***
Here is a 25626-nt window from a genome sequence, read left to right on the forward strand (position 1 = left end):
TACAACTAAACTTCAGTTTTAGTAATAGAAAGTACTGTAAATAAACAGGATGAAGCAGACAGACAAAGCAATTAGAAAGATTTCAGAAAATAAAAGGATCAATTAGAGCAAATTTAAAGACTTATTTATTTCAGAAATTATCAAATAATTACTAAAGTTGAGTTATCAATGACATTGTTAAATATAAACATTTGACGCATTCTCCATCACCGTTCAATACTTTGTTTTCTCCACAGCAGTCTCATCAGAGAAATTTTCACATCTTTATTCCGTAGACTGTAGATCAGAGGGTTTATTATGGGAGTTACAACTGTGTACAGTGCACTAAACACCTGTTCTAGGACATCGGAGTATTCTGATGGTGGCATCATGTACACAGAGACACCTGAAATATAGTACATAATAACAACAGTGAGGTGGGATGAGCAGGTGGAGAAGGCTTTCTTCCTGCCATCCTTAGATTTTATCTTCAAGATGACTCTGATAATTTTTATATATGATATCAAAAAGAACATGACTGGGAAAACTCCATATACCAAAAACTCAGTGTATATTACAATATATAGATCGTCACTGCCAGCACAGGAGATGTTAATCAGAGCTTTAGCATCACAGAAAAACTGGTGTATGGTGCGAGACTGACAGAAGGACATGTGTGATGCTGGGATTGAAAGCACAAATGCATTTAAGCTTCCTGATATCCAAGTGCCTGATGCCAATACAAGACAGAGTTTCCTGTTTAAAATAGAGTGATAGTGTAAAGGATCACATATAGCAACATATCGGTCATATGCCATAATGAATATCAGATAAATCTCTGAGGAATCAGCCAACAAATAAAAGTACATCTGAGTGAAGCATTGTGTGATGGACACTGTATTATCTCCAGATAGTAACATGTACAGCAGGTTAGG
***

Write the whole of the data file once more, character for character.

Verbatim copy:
Here is a 25626-nt window from a genome sequence, read left to right on the forward strand (position 1 = left end):
TACAACTAAACTTCAGTTTTAGTAATAGAAAGTACTGTAAATAAACAGGATGAAGCAGACAGACAAAGCAATTAGAAAGATTTCAGAAAATAAAAGGATCAATTAGAGCAAATTTAAAGACTTATTTATTTCAGAAATTATCAAATAATTACTAAAGTTGAGTTATCAATGACATTGTTAAATATAAACATTTGACGCATTCTCCATCACCGTTCAATACTTTGTTTTCTCCACAGCAGTCTCATCAGAGAAATTTTCACATCTTTATTCCGTAGACTGTAGATCAGAGGGTTTATTATGGGAGTTACAACTGTGTACAGTGCACTAAACACCTGTTCTAGGACATCGGAGTATTCTGATGGTGGCATCATGTACACAGAGACACCTGAAATATAGTACATAATAACAACAGTGAGGTGGGATGAGCAGGTGGAGAAGGCTTTCTTCCTGCCATCCTTAGATTTTATCTTCAAGATGACTCTGATAATTTTTATATATGATATCAAAAAGAACATGACTGGGAAAACTCCATATACCAAAAACTCAGTGTATATTACAATATATAGATCGTCACTGCCAGCACAGGAGATGTTAATCAGAGCTTTAGCATCACAGAAAAACTGGTGTATGGTGCGAGACTGACAGAAGGACATGTGTGATGCTGGGATTGAAAGCACAAATGCATTTAAGCTTCCTGATATCCAAGTGCCTGATGCCAATACAAGACAGAGTTTCCTGTTTAAAATAGAGTGATAGTGTAAAGGATCACATATAGCAACATATCGGTCATATGCCATAATGAATATCAGATAAATCTCTGAGGAATCAGCCAACAAATAAAAGTACATCTGAGTGAAGCATTGTGTGATGGACACTGTATTATCTCCAGATAGTAACATGTACAGCAGGTTAGG